4 Questions Travel Nurses Need to Know the Answer to About Housing

At some point, every travel nurse has been on the receiving end of the infamous question, “..So you just tell them [travel agency] what you want, and they pay for everything?” I’m sure we all wish that this was the case. Sometimes, travel nurse housing and pay packages can seem like elusive concepts, not only to explain to others, but also for those of us within the profession to grasp.

Posted by Alexis Ross on May 27, 2019

Prior to beginning my travel nurse journey, I read countless cautionary tales of fellow travel nurses detailing the importance of carefully & diligently selecting temporary homes that balance the safety, comfort, affordability, and proximity to work needed for peace of mind. In the interest of complete transparency, I will be honest in revealing that the search for “perfect” housing never gets any easier. Each new assignment and adventure brings new challenges. Despite these ever changing factors, the important constant to have is a balanced mindset when considering how to appropriately prioritize all of the variables that come into play in each unique equation. 

Every Travel Nurse Needs To Ask Themselves These 4 Questions:

1. How much experience do you have in travel nursing?

Travel housing offers two distinct options—accept a weekly, non-taxed housing stipend and arrange your own placement in its entirety or turn the housing search over to your agency and allow them to situate you. Either way, housing is not “free.” The costs are being deducted from pay that you earn based on the hours that you work, and the amount of money that you gross every week will be determined by which option you select. Experienced travel nurses tend to choose self-placement because it provides the option of maximizing earning potential. Let’s say that your agency will provide you with $3200/month to find a place to rent. If you can secure one for $1200, the remaining $2K is yours to save.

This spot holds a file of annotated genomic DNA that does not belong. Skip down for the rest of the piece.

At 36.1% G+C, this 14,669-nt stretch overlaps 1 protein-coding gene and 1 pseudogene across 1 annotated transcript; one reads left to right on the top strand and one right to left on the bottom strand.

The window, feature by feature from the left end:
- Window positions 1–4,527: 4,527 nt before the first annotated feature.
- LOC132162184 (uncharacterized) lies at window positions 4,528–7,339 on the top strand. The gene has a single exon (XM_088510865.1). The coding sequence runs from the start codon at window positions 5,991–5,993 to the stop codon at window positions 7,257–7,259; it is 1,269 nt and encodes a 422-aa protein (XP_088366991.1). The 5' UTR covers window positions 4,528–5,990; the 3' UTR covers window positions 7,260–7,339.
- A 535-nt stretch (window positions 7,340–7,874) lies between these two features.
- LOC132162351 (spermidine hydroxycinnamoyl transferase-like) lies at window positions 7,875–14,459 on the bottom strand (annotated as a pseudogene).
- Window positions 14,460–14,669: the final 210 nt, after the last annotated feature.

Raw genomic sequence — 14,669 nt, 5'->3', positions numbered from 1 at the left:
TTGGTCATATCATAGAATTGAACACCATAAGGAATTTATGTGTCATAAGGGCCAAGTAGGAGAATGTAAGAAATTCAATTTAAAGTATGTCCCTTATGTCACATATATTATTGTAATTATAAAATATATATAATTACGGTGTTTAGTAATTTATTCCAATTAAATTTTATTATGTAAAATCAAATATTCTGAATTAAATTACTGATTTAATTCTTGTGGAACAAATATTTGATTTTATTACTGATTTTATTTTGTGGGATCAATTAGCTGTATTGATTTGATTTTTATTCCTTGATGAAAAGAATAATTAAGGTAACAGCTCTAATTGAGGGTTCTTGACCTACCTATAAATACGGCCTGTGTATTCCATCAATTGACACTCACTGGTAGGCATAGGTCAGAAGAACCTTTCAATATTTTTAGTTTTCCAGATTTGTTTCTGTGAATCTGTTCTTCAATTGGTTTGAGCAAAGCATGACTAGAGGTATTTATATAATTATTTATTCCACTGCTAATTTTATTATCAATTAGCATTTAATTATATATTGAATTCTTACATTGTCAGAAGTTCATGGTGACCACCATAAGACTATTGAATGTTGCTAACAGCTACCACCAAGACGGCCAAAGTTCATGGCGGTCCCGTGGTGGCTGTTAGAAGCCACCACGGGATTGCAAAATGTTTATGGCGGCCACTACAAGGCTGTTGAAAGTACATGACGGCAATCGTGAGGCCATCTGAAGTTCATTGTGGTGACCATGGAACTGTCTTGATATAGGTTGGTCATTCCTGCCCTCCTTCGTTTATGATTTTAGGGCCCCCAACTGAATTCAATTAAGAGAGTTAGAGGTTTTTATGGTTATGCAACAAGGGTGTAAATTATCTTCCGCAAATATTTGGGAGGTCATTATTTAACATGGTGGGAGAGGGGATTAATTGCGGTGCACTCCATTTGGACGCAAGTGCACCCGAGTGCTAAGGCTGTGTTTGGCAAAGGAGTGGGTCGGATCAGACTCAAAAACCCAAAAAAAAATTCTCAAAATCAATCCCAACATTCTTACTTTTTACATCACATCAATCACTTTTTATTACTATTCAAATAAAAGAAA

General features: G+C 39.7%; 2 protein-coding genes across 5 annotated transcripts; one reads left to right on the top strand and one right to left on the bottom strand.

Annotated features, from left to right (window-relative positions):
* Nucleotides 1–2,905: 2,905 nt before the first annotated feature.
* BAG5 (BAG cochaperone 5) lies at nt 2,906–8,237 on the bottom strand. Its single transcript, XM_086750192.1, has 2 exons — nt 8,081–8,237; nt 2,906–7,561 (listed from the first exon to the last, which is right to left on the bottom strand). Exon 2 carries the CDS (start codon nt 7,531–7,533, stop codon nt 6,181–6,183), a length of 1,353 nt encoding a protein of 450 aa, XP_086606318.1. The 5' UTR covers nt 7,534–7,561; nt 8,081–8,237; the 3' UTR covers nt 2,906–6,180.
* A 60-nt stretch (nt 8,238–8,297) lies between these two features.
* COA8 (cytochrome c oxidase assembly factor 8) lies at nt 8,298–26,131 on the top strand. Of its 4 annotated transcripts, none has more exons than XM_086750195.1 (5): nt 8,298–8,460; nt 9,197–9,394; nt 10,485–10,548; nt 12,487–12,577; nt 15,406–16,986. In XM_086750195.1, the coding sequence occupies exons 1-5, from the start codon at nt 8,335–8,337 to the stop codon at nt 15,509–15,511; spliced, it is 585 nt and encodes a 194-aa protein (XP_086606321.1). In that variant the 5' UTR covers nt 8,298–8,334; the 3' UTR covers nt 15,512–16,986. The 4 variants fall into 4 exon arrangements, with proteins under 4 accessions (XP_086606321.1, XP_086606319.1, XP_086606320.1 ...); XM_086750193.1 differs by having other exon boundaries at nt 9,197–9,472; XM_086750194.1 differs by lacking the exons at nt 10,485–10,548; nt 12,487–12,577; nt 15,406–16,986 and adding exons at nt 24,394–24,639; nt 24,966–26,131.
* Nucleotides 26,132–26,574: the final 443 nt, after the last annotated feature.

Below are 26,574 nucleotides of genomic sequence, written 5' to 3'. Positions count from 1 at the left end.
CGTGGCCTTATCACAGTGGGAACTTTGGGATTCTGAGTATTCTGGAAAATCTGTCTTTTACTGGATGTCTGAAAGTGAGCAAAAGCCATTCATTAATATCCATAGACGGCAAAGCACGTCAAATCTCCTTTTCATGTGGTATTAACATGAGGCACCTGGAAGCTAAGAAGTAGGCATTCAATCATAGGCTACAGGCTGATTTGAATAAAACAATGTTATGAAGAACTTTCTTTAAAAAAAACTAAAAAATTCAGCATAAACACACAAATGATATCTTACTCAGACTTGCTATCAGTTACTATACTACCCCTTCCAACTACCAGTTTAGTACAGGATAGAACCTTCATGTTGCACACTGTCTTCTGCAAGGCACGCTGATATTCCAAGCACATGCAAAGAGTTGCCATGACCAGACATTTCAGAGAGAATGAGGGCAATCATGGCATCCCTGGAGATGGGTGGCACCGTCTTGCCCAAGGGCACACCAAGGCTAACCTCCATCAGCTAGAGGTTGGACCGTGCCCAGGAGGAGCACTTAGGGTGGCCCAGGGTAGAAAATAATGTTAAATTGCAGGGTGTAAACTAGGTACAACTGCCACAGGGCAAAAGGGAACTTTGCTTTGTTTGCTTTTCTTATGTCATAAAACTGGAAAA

However, many recruiters and experienced travel nurses alike will advise brand new travel nurses to accept agency placement due to the inexperienced nature of the professional. This takes away the burden of frantically having to search for housing given what little experience and resources you have at this point in your travel career. It can be quite the stressful experience even for an experienced travel nurse, but the choice is ultimately yours and will depend specifically on your situation.

2. What is your primary motivation for traveling?

While this may seem to be an irrelevant or even cliche question, it is necessary to examine your motives when deciding what to prioritize in terms of housing. For example, if traveling is primarily a money making opportunity, and you are only accepting the highest paying, most lucrative travel packages, glamorous housing may not be of any real concern to you. If you are traveling simply to gain new experiences and create memories and adventures, or you are a creature of comfort like myself, a more comfortable and solitary living situation may be best. If you are like most travel nurses who want to reap the benefits of all that traveling offers, it is possible to balance the best of it all.

3. How long is your assignment?

As a travel nurse, I’m sure you have heard someone jokingly exclaim that they “can deal with anything for thirteen weeks!” While it is certainly important to be flexible and positive, as nurses, we don’t want to ever feel victim to our circumstances. No matter what your goal is for travel nursing or how uncomplicated or accommodating of a person you know yourself to be, it is not wise to settle for a less than ideal living situation simply because your assignment may only be a few weeks long. The nature of travel nursing is unpredictable enough, and housing allows us a little control over our situation that we should most definitely exercise.